What’s significant about the LTE tests is that Clear is boasting that the service can provide 20-70 Mb/s service. That’s a ridiculous number to put out there, but very, very good for cloud computing.
I’ve dropped the name Clear in the past as one company that sees the future of data transmission as something that we as users should never have to worry about. The fact remains that one of the top smartphones right now, the Android based-EVO X, uses Clear’s 4G service that Sprint has contracted out from them. Clear is also planning on bringing phones to market under their service as well.
So don’t be surprised if that Chrome OS netbook/tablet is sold by Sprint or Clear. Just make sure that 4G service is available in your area since it is not as widespread as we would hope for as of right now.
News out today that the adoption of Android is up over a staggering 886% from last year is leading me to wonder: what place will cloud devices that run Chrome OS have in a future world where a smartphone operating system is so prevalent? Can Chrome OS and Android work together, or are they rivals being pitted against each other by a single company?
Phones and tablets that run Android are remote devices, something that, in theory can be put into your pocket and taken anywhere.
We’ve seen in a demo how Android will work with Google TV – it can be used as a remote device that can control the set-top box controlling your television. Remember that while Google TV will run Android, it will also have the Chrome browser as the main application running video. Here is an example filmed by Phandroid on how this will work.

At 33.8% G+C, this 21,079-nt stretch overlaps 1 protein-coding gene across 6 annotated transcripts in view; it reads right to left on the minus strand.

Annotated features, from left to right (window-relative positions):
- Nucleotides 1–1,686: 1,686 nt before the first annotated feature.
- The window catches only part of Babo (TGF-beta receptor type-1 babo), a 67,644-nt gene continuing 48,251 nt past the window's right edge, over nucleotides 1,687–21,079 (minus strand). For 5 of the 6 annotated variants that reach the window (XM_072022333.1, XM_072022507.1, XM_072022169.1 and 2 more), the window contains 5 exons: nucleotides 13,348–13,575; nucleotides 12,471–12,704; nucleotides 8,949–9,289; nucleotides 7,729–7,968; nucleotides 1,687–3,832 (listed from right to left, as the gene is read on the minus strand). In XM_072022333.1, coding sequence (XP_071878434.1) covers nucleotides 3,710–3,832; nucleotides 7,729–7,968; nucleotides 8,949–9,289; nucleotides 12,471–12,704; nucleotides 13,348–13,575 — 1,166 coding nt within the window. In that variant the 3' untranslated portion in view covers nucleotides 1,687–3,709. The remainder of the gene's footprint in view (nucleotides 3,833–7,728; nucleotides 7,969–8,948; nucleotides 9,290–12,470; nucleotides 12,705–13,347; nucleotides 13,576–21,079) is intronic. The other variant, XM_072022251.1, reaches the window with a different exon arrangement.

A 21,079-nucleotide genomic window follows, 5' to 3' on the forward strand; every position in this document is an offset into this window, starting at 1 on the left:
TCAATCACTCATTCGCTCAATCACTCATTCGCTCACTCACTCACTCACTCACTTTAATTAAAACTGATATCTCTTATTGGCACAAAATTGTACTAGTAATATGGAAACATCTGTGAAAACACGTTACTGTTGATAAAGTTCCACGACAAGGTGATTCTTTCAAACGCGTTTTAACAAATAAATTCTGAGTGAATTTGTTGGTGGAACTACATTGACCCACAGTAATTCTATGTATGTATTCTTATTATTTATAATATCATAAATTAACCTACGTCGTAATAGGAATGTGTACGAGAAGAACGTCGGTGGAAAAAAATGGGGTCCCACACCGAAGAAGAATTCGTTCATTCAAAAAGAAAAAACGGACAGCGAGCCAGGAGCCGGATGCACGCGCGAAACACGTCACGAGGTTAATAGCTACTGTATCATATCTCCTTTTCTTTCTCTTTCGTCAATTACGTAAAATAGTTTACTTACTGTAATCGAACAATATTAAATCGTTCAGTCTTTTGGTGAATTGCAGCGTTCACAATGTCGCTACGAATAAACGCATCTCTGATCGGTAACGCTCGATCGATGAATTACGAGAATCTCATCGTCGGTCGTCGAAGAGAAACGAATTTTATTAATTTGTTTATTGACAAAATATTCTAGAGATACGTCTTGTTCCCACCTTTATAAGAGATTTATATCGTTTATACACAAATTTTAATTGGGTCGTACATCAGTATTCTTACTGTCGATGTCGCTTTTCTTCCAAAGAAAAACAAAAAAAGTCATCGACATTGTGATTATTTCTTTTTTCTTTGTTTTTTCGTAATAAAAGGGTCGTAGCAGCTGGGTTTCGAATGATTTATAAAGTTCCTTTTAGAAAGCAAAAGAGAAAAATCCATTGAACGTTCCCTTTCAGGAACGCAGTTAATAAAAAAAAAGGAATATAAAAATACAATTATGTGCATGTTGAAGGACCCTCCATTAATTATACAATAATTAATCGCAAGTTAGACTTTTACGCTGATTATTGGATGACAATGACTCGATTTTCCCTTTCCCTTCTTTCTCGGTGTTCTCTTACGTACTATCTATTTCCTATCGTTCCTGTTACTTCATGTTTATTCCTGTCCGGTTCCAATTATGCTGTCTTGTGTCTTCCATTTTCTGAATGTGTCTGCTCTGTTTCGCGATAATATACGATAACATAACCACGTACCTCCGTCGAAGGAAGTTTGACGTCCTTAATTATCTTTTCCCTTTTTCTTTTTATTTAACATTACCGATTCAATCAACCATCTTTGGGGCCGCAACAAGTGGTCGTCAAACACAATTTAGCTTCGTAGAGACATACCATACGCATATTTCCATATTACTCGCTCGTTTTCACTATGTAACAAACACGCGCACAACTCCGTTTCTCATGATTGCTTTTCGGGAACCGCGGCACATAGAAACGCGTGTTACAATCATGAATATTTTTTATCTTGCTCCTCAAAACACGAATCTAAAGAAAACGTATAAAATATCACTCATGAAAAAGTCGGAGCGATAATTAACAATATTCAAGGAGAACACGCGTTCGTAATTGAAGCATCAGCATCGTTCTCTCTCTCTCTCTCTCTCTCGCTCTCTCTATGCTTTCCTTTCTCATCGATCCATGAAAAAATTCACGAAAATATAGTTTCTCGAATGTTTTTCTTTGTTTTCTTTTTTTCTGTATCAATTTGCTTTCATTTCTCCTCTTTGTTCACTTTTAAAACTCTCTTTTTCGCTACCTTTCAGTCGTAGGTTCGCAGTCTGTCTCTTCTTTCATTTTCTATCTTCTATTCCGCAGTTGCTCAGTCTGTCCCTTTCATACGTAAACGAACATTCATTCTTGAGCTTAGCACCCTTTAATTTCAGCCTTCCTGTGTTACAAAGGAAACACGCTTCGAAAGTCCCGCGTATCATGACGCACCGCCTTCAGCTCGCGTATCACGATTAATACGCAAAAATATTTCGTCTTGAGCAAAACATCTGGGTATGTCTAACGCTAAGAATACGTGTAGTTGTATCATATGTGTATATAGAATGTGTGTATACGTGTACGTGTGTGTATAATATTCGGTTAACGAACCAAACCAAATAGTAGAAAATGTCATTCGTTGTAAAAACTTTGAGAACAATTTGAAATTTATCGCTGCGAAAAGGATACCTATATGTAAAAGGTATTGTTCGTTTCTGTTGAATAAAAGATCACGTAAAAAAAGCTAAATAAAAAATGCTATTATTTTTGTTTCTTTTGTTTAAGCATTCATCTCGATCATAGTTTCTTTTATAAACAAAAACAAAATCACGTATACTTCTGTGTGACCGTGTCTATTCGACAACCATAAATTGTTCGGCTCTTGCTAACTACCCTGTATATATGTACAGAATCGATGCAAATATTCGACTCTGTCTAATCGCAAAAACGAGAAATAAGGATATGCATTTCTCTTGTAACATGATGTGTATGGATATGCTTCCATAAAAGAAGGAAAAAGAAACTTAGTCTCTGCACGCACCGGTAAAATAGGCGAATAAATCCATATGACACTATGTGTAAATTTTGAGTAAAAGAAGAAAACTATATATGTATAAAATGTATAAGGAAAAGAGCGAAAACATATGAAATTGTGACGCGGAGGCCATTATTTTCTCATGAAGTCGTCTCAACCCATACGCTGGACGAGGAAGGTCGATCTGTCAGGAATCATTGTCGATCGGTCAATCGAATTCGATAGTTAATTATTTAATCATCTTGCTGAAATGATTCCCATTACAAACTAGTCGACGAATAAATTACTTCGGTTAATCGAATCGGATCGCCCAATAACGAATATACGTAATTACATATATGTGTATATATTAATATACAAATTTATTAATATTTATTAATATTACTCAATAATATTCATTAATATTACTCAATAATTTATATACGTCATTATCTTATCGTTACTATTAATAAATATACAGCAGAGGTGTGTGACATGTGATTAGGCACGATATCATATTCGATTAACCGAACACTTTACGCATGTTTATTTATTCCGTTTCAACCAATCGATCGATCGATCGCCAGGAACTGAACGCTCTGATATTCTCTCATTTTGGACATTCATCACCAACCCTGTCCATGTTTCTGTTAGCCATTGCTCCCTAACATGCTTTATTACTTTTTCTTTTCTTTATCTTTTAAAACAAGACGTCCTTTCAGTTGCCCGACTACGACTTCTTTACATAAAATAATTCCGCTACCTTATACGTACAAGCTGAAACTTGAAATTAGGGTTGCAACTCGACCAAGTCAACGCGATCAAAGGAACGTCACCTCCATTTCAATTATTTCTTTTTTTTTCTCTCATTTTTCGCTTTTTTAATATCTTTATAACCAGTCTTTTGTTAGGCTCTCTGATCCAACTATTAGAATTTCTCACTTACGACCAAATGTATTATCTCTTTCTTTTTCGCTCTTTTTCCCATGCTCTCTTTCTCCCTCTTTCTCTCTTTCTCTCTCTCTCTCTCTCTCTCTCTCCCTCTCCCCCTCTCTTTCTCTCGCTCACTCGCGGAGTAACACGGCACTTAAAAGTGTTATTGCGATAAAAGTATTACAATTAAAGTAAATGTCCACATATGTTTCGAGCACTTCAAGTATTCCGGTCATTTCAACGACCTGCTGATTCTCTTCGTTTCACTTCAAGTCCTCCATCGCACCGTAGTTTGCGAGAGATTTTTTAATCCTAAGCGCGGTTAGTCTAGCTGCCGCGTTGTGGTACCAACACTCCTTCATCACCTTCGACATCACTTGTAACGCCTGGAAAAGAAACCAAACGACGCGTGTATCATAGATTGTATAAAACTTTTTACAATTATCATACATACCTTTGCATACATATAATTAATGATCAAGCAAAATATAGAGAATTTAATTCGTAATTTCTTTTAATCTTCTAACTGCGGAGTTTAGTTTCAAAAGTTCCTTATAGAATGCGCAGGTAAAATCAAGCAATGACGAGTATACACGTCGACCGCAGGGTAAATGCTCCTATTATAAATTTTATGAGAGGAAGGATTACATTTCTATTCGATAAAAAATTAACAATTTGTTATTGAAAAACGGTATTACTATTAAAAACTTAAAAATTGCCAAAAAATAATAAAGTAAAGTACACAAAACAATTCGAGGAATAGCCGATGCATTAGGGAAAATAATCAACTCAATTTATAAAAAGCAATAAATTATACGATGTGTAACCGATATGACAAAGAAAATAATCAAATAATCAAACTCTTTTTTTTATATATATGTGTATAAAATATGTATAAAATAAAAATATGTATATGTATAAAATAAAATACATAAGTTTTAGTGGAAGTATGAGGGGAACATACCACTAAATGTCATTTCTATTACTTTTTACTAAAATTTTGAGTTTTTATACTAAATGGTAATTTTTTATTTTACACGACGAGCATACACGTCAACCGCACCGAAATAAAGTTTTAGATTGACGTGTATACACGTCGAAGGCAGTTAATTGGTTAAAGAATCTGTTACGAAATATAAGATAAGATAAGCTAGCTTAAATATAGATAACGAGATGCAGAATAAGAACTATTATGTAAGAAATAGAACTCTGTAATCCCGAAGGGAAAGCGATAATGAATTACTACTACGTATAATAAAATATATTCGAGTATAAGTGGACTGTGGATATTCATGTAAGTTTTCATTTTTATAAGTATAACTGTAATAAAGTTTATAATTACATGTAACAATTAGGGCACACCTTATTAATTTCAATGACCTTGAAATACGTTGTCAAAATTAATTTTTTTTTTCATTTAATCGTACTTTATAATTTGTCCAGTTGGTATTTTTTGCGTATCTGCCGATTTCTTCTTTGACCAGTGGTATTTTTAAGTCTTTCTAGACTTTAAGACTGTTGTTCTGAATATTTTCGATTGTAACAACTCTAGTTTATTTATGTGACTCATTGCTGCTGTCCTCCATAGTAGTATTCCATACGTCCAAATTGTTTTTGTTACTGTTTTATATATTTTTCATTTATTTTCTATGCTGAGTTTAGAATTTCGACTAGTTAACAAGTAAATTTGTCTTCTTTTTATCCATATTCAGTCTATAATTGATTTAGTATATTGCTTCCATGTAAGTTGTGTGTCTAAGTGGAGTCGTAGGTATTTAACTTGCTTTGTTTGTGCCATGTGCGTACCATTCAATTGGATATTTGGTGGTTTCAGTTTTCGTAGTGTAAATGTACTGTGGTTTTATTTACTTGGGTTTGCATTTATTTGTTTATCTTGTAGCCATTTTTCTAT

While this demo shows an iPhone, it’s clear that an Android phone will be able to do much more based on the open standards between devices such as the Chrome to Phone cloud platform.
Cloud versus Phone
People are still going to need devices that are bigger than what Android can provide, plus being able to offer a cloud interface where the web is a platform that everyone can develop on. Witness some of the games like Asteroid and collaborative drawing tools that are being made for the browser totally free for people to use in Chrome Experiments, a website that I admit I promote often here because of the potential it holds.
I’m fully convinced that Android can offer a cloud experience like Chrome OS can; there has to be a division between screens that are small and those that are larger. Perhaps Android running Chrome browser could bridge the gap, but that really goes against the convention of cloud computing at this point.
So where will these two operating systems fit in with each other? Perhaps it is best to think of Chrome OS as an experimental platform whereby the browser is all there is: a starting point, if you wish, on the future of computing.
Sergey Brin has already come out and said that webapps will replace native ones, but technological progress in speedy broadband technology is going to be required. Companies such as Clear, which is spending billions on a 4G rollout that Sprint is utilizing, will probably have a major role in this space as 2010 continues onward towards the holiday season.